Therapy and delinquency
IN the wake of Kathryn Holmquist's series "The Roots of Crime" on these pages last week, and amid the heated debate now raging in the aftermath of recent murders, it's important to make two points: crime is not a black and white issue - there is no simple solution. Secondly prison - which is utilised late in the life cycle of deviant and criminal behaviour - clearly does not deter.
Research indicates that the troubled juvenile of today is statistically likely to be the violent adult of tomorrow. Early well funded, resourced, therapeutic, interventionist programmes aimed at children designated as at risk will have a much higher chance of ultimately reducing the crime rate. A percentage may offend again - but far less than is the current situation.
We have had workhouses, charter schools, industrial schools and reform schools. We have tried prison and reaped the lawless whirlwind of the graduates of crime school. At present there are no full scale therapeutic residential communities for adolescents in Ireland - why?
I have over the past few years assessed placements of applied social studies students in various social care centres around Ireland, such as detention units, special schools, probation offices, residential homes for children, day centres for the victims of sexual abuse, as well as day and residential centres for drug abusers.
The labelled children - "fractured personalities", "broken children", "regressed personality types", "archipelago children", "frozen children", "juvenile delinquents", "youth criminals" and so on - invariably have in common the complete absence of effective parenting and parenting skills that most of us take for granted; stability, consistency, responsibility, mutuality and reciprocity. They typically experience poverty - but I would extend this concept to poverty of conscience and of moral development. This instills in these children a distrust, dislike and rejection of a mainstream culture.
What I would call "a cultivation of reversed morality" ensues and that enables them to commit repeatedly the callous and horrific crimes we witness with alarming regularity.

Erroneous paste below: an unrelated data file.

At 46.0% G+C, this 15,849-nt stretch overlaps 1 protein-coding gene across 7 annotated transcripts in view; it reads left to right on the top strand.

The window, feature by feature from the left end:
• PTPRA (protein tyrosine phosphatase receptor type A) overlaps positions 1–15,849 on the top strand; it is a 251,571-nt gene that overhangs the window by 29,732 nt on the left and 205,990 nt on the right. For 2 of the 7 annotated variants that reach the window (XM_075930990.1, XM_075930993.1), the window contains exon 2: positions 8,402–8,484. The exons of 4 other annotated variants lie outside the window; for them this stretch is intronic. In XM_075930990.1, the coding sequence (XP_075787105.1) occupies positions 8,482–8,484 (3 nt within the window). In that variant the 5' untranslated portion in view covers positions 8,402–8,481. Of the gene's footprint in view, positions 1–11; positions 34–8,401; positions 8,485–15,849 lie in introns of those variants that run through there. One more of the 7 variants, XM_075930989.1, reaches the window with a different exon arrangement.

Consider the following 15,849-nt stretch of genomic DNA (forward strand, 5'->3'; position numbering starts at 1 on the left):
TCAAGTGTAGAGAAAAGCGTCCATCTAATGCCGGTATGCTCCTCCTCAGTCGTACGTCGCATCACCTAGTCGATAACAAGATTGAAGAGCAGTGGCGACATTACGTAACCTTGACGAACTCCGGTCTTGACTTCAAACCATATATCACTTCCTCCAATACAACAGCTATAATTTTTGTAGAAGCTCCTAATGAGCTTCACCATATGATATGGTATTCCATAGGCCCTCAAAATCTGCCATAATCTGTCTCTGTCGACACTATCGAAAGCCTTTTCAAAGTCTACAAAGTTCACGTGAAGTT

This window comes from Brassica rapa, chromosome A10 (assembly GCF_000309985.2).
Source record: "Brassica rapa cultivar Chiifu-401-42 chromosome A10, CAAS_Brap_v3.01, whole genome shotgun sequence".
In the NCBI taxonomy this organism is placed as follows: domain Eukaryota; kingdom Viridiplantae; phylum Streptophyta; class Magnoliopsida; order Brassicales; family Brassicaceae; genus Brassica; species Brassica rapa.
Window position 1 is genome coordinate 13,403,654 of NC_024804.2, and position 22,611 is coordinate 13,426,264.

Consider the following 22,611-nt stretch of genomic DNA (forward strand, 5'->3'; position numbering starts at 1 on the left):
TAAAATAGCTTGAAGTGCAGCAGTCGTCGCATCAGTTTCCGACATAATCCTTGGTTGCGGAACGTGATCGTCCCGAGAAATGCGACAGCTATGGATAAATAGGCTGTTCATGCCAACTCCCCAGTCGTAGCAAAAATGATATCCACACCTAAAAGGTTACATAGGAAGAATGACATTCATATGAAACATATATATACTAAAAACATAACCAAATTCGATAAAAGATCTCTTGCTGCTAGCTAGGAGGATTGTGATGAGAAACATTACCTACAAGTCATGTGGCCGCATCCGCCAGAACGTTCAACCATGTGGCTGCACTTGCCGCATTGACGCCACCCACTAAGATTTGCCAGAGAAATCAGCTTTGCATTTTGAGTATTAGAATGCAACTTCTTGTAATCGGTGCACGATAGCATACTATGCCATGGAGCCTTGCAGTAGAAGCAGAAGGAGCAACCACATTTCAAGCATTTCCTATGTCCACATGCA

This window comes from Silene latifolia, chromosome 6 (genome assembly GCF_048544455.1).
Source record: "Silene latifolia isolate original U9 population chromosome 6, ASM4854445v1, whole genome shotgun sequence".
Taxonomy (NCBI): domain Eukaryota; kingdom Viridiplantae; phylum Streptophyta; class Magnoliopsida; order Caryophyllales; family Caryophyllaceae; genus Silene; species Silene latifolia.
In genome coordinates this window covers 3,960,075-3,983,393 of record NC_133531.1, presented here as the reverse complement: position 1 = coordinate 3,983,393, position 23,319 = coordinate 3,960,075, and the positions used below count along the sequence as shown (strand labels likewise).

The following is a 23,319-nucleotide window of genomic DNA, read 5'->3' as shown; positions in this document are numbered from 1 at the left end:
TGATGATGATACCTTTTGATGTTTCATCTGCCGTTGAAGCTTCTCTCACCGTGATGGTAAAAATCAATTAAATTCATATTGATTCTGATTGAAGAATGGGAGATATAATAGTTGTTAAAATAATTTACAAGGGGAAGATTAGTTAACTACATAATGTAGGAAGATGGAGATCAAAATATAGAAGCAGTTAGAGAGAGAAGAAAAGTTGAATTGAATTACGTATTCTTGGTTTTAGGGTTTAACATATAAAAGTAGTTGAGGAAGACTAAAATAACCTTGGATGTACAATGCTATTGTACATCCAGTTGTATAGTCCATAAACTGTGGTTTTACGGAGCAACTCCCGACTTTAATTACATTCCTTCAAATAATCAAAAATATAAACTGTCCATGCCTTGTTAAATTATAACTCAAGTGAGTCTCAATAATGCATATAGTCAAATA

I believe the causes of juvenile delinquency lie both in the physiological and environmental domain. On the latter there has been a fundamental shift in Irish societal attitudes away from notions of humanism towards a reverence of consumerism. It appears inconceivable that there could exist a body of opinion which states there is no direct link between long term unemployment, poverty, built up housing areas and crime.
Listen to the inner city social workers and care workers on this point. Psychologists and social care workers - use the terms "in denial" and transferance to explain reasons why juvenile delinquents might reject a propertied and monied mainstream culture with its value laden system and instead transfer their gown aggression, turmoil, isolation, angst, anger and fury onto the "ordinary decent person".
Early intervention techniques that are family based and perceive the multiplicity of diverse problems in the socio economic moral backgrounds of these juvenile offenders must receive adequate support from the various government departments concerned. A problem here of course is that too many departments are involved.
The way forward may be through utilising a therapeutic process that "waits upon" the troubled offender, an area that I am researching in depth. Art therapy, drama therapy, psycho drama, music therapy, play therapy and outdoor recreational therapy could be mobilised by the Departments in their fight against crime.
This may seem out of touch with certain current theories - professional and lay - but it could and should be investigated further. While brutalised adult criminals already embarked on a life of brutalising others would obviously be hard to treat, in such contexts great benefit could be reaped by applying the therapeutic approach to juveniles
"Therapeutic" embraces any actions or processes which are healing in intent or nature having defined goals and objectives. In the non medical context it should encapsulate a psycho dynamic process. A therapeutic community should be flexible, creative, innovative, sincere and loving in its approach - and prepared to challenge clients when necessary.
This way we may avoid the horrific crimes that these out of control people commit later, when it has become their way of life.
Therapy should be given a try. Nothing else so far has worked and it makes economic sense in the long run. Are any politicians brave enough to take up this challenge?